As the class of 2011 crossed the stages at and high schools Friday evening, there were a few more graduates that originally planned. On Thursday, Acting Superintendent Adolfo Melara decided to allow more than two dozen seniors who hadn’t completed graduation requirements to participate in the graduation ceremony.
Up until now in the , a student who didn’t complete the required credits for high school graduation couldn’t walk across the stage with his or her class. He or she could go to summer school and get a diploma when they finished their credits.
But under a board policy adopted in the fall, the superintendent has the discretion to allow students on track to complete their credits over the summer to participate in the graduation ceremony. The policy was developed by the California School Boards Association and is in line with state law and the education code, according to school district Trustee Philip Weise.
“Say it’s your son, and he’s been planning on graduating the whole time but somehow or another he didn’t count five credits, so your kid doesn’t get to graduate. That causes a great deal of distress for families,” Weise said. “I think this is better for the families and the kids.”
Assistant Superintendent Bob Thompson called El Camino Principal Adele Berg at 5:30 p.m. on Thursday to let her know that 18 additional students would be allowed to participate in graduation, Berg said.
“We’ve never done this before,” Berg said, adding that traditionally, students within ten credits of graduating could attend summer school and get an El Camino diploma when they finished. “I like tradition.”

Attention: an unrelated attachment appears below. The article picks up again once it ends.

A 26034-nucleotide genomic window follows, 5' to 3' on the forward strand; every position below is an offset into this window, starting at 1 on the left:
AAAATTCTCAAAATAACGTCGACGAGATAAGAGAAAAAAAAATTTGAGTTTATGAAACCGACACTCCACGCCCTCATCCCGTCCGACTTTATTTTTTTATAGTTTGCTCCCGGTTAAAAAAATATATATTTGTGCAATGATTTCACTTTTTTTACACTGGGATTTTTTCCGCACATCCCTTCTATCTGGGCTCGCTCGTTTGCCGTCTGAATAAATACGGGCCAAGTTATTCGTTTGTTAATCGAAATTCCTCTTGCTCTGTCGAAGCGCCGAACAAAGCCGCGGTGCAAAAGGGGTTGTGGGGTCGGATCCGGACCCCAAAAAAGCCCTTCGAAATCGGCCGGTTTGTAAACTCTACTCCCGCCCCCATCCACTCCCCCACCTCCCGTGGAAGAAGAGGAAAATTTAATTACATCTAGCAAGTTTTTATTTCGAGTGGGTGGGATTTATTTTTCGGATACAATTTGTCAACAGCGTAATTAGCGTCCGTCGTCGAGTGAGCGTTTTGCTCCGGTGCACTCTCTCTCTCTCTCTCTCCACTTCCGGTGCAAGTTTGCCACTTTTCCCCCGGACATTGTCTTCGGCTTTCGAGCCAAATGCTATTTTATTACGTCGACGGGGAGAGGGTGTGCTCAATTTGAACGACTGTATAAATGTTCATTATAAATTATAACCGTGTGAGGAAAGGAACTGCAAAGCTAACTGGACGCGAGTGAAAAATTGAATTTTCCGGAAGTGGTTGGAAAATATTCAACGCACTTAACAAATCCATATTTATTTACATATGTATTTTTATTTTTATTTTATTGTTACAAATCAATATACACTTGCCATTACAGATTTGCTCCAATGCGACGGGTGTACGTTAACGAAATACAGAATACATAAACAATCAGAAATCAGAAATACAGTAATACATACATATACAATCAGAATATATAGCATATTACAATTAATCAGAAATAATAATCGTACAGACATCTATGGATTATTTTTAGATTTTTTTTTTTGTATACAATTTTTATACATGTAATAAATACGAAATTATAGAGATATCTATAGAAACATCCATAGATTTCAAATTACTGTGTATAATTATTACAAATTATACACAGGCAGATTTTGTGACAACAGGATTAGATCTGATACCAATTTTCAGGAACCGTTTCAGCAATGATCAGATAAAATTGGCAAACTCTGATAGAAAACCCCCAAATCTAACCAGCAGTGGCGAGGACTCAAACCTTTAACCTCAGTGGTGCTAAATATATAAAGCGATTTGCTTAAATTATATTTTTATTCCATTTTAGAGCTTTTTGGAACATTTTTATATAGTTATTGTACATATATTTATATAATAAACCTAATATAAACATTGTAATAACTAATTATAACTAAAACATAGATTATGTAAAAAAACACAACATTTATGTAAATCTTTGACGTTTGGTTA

Berg said the affected students and their families found out about the change on Friday. They didn't receive diplomas in the diploma covers they were handed as they crossed the stage; even though they participated in the graduation celebration, they won't officially graduate until they complete their credits in summer school.
“It flies in the face of everything we’re trying to do here,” said El Camino English teacher Adam McLearan. “We spend all four years trying to draw that line in the sand between what’s graduating and what’s not graduating.”
“I think it is totally inconsistent that they let them walk across the stage,” said El Camino Assistant Principal Sara Wetteland. “I think it takes away from those students who stood up there and did everything.”
But School Board President Maurice Goodman thinks the district should allow more flexibility about who can participate in graduation.
“If a kid has done 98 percent of the work to walk across that stage, I wouldn’t take it from them,” Goodman said.
Goodman said in the future, the policy should be formalized so that only students “in good standing”—meaning those who are passing their classes and are on track to finish over the summer—should be allowed to participate in graduation.
“We don’t want to enable kids to think they can wait until the eleventh hour and still pass,” Goodman said. “This is a right of passage, but it’s also a right of passage that must be earned. There has to be an openness on all parts to make sure we’re doing everything in unison and make sure we have a clear understanding.”